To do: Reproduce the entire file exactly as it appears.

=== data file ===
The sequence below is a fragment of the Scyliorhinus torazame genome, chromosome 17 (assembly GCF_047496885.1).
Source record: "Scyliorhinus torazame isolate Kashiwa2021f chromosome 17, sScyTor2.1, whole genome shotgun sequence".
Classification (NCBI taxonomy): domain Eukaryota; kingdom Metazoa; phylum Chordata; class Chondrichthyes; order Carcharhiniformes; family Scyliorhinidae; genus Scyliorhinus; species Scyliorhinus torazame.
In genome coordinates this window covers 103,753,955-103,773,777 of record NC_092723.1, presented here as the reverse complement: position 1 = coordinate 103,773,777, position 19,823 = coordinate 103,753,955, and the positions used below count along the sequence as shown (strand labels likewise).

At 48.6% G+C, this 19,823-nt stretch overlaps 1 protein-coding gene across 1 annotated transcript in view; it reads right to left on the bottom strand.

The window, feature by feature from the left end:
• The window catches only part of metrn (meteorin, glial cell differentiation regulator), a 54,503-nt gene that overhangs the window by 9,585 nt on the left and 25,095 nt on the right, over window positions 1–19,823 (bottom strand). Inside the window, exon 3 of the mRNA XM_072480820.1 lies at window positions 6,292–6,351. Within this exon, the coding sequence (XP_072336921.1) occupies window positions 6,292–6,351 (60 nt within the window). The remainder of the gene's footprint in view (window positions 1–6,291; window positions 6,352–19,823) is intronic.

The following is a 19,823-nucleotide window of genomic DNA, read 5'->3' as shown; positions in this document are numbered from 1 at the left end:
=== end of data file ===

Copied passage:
The sequence below is a fragment of the Scyliorhinus torazame genome, chromosome 17 (assembly GCF_047496885.1).
Source record: "Scyliorhinus torazame isolate Kashiwa2021f chromosome 17, sScyTor2.1, whole genome shotgun sequence".
Classification (NCBI taxonomy): domain Eukaryota; kingdom Metazoa; phylum Chordata; class Chondrichthyes; order Carcharhiniformes; family Scyliorhinidae; genus Scyliorhinus; species Scyliorhinus torazame.
In genome coordinates this window covers 103,753,955-103,773,777 of record NC_092723.1, presented here as the reverse complement: position 1 = coordinate 103,773,777, position 19,823 = coordinate 103,753,955, and the positions used below count along the sequence as shown (strand labels likewise).

At 48.6% G+C, this 19,823-nt stretch overlaps 1 protein-coding gene across 1 annotated transcript in view; it reads right to left on the bottom strand.

The window, feature by feature from the left end:
• The window catches only part of metrn (meteorin, glial cell differentiation regulator), a 54,503-nt gene that overhangs the window by 9,585 nt on the left and 25,095 nt on the right, over window positions 1–19,823 (bottom strand). Inside the window, exon 3 of the mRNA XM_072480820.1 lies at window positions 6,292–6,351. Within this exon, the coding sequence (XP_072336921.1) occupies window positions 6,292–6,351 (60 nt within the window). The remainder of the gene's footprint in view (window positions 1–6,291; window positions 6,352–19,823) is intronic.

The following is a 19,823-nucleotide window of genomic DNA, read 5'->3' as shown; positions in this document are numbered from 1 at the left end: